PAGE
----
“This study has shown that an essentially social characteristic significantly influences the survival chances of an online community,” says Dr. Daphne Raban of the University of Haifa who took part in the study.
The study, headed by Dr. Quentin Jones of the New Jersey Institute of Technology with Dr. Mihai Moldovan of NJIT and Dr. Raban, aimed to examine what factors could best predict the chances of an online community to survive over time. Researchers have previously claimed that there are too many variables influencing the survival or demise of such channels and that there is therefore no way of testing it, and earlier studies have primarily focused on group size and activity.
The current study included an analysis of social characteristics, such as the group’s homogeneity and heterogeneity. A group is considered homogeneous when its member turnover is small - namely, when the members who established the group are still the main members after some time. A group is considered heterogeneous when it has turnover and new members are continuously joining it.
A sample 282 chat channels all “born” on the same month was used for survival analysis which explored the relationship between the overall user activity in each channel at its inception and the channel’s life expectancy. The researchers carried out the survival analysis over the course of six months after “birth”. A chat channel was considered “born” when at least three members had exchanged at least four messages in 20 minutes. It was considered “dead” when it had zero activity for four weeks.
The researchers observed the influences of variables at four points of time: two hours after “birth”; on the channel’s first day of activity; over its first week of activity; and over its first two weeks of activity.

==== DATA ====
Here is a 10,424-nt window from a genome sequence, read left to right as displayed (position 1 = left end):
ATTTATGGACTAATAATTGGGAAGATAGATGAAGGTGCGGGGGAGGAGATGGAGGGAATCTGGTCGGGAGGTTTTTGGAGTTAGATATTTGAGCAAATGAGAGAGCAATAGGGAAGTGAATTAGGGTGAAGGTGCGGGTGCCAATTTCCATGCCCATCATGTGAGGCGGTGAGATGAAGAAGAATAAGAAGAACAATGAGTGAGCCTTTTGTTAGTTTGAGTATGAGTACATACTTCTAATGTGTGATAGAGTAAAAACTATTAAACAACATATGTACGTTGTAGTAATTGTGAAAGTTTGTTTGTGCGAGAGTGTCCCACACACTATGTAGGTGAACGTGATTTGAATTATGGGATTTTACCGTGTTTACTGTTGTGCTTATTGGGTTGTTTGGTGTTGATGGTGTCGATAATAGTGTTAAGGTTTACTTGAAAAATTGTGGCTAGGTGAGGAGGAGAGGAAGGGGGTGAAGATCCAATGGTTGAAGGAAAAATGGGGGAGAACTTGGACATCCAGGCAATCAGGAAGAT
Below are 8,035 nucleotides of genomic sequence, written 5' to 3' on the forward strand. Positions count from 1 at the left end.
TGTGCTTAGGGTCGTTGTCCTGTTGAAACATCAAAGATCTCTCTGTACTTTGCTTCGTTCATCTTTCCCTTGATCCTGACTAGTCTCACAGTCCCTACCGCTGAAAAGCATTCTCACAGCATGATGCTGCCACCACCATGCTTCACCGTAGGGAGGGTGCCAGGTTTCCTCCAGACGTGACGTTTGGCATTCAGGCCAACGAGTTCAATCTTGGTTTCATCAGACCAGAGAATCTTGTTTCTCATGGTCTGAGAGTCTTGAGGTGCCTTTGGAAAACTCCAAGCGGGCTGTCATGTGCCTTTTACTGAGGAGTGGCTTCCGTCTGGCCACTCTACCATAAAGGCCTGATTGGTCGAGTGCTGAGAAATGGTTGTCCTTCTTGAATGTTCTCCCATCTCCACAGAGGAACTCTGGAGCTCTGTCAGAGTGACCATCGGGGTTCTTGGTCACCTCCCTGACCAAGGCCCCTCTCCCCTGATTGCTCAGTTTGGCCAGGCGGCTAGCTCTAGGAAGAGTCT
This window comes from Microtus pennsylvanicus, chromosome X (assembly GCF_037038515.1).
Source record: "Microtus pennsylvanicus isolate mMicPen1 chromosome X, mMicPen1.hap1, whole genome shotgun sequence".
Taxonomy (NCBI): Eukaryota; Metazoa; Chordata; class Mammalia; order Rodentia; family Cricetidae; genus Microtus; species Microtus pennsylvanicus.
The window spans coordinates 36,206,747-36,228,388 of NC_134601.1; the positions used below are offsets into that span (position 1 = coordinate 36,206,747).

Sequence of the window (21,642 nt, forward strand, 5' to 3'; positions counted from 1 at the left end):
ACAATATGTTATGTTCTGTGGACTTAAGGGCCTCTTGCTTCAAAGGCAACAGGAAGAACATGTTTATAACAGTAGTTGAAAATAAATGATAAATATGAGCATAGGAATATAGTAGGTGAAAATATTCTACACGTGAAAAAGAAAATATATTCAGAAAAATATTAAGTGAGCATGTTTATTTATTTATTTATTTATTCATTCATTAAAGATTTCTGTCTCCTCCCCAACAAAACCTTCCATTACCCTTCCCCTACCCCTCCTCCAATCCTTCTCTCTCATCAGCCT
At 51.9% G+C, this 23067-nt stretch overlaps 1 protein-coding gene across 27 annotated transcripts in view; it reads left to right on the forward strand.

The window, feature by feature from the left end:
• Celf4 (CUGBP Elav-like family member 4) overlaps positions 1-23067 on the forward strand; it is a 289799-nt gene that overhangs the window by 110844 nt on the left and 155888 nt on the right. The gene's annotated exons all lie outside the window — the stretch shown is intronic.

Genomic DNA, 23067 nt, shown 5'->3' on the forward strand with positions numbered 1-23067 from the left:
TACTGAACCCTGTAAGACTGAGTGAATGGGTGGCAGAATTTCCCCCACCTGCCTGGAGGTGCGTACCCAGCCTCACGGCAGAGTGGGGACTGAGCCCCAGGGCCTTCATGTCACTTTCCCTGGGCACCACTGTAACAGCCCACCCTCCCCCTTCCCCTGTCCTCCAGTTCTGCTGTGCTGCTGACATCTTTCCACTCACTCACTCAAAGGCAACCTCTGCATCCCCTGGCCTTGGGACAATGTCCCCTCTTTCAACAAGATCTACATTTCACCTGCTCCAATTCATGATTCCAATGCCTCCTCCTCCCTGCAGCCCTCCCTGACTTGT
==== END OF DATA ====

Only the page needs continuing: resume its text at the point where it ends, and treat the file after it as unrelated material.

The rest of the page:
Results show that the variable that best predicts the chances of a community to survive is its level of heterogeneity: the greater the member turnover, the higher the chances that the group will sustain itself over time. On the other hand, the number of members and the number of actual message posters do not predict the chances of survival.
According to the current study, another reliable predictor is the number of messages that are posted between members of an online community. This number does not have much significance over the first two hours of the group’s existence, but the higher the number of messages between members over the following three time phases, the higher the chances of the community’s survival over time. The study also revealed that if the ratio between the number of messages and the number of members in a group remains the same after two weeks of the community’s activity, the chances of “death” are higher, while an irregular ratio predicts survival. It should be noted that neither an increasing ratio of messages between members nor a decreasing ratio were found to influence the chances of survival.